Shooting like a "Cowboy"

There probably aren’t many men who didn’t at one time in their youth fantasize about being a cowboy in the Old West, possibly leading a band of regulators to clean up a town full of bandits and marauders.

It’s not too late. Across the country some men, and women, are experiencing a fountain of youth of sorts and reliving their youth one shot at a time.

Jeanne Vincze (aka Sure Shot Windy) is a founding member of the Prairieville Desperados, a group in Waukesha that is part of the national Cowboy Fast Draw Club.

“We’re one of five clubs in the state,” Vincze said. “Cowboy Fast Draw shooting is really inexpensive once you buy the gun, which is unlike other shooting sports.”

The guns used are .45 caliber Western style six-shooters, although in competition they never load more than five shells into the revolvers for safety reasons. Instead of regular bullets, the shooters use no more than six grains of black powder, a shotgun primer, and a wax bullet.

“That is one of the reasons the sport is so cheap,” she said. “We figure we spend about five cents per shot. We reload but you don’t even need any special equipment. We do it by hand after each shoot and it really doesn’t take that long.”

Instead of lining up at “high noon” to face another gunslinger, these cowboys and girls stand at 15, 18, or 21 feet away from a 24-inch round disk that is 50-inches high. A light goes off and the shooter “draws” and fires. Front sights are optional.

“A person might start out at a time of about 1.8 seconds for one shot,” Vincze said. “It just takes practice. Speed is important, but if you are super fast and miss the target a person can beat you if they take two seconds. My husband Frank is usually somewhere between .5 and .8 seconds.”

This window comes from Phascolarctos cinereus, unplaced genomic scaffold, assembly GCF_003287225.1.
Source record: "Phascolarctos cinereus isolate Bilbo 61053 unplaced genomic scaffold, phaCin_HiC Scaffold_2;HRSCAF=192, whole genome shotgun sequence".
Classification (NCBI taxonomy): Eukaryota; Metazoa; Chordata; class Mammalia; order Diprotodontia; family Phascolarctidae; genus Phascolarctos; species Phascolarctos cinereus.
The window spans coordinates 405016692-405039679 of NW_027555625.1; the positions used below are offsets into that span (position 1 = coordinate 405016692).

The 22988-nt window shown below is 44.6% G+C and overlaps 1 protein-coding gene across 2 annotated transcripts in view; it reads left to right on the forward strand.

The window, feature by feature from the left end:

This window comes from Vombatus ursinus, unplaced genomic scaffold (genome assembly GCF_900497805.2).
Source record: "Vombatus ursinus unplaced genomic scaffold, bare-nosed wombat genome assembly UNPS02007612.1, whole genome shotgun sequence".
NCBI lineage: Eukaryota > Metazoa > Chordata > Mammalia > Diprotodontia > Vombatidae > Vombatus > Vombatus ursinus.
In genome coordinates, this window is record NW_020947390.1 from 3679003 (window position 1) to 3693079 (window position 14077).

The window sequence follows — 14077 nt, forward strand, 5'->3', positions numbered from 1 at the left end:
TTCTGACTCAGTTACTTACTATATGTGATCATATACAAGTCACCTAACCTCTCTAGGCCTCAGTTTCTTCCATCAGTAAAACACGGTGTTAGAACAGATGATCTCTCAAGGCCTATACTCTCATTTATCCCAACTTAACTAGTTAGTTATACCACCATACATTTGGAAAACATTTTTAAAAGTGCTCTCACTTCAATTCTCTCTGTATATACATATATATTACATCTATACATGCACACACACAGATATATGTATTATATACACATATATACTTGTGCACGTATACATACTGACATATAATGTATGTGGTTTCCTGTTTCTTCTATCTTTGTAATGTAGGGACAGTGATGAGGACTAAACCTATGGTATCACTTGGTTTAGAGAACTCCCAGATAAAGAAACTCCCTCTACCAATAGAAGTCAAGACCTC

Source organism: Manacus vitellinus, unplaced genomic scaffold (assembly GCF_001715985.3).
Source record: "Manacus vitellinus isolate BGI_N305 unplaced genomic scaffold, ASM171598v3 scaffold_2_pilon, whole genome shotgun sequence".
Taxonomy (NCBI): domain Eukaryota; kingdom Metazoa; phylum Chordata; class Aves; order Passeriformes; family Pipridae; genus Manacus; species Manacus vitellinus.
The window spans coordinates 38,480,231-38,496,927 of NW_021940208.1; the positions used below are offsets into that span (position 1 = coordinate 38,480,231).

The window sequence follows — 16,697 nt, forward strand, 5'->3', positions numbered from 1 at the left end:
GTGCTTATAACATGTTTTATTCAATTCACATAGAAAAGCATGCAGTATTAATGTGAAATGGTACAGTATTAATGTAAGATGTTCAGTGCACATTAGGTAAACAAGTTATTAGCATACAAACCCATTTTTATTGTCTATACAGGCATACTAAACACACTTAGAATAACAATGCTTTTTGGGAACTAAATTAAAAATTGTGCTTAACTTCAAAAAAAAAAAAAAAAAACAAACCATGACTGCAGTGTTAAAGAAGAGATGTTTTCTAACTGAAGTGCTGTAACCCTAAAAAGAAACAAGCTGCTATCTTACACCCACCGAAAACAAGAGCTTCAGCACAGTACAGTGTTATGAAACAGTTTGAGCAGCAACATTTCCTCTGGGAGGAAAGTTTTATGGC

Guns are to be stock, single action .45 caliber revolvers with a minimum barrel length of 4.5-inches. No aluminum barrels or cylinders or external alterations are allowed.

“It’s a pretty simple sport,” she said. “And it is really great for families, too. We practice every couple weeks and for club members we only charge $5 per outing just to help cover costs.”

The club practices out at Wern Valley and Vincze said the accommodations make it comfortable regardless of the weather.

“We shoot indoors in a well-ventilated area,” she said. “Because of the loads we use, the guns are even quieter than a .22, so there isn’t the intimidating loud blasts that go off from stiffer loads. Also, there is no kick when you shoot, unlike with other guns with traditional loads.”

The club does not charge anyone to come out and give it a try and you don’t even need any equipment. Kids must be at least 10 years old to shoot, but can come out with mom and dad and watch for free, too.

“We just want to introduce people to this extremely fast growing sport,” she said. “Shooting sports in general are growing, but this is exploding. It’s just a fun time. It doesn’t matter if you are male or female and age doesn’t matter much either. We have man right now in our club who is 84 years old.”

There isn’t much money to be had at the competition; it’s mostly meant to be a fun time. And heck, you get to make up your own alias – like Quick Draw Tommy, or Wild Bill, or something “cowboyish” like that.

For more information on the national club, check out www.cowboyfastdraw.com. For their local chapter in Waukesha, go to prairievilledesperados.com.

Categories: Bloggers on Hunting, Firearms, Wisconsin – Dan Durbin

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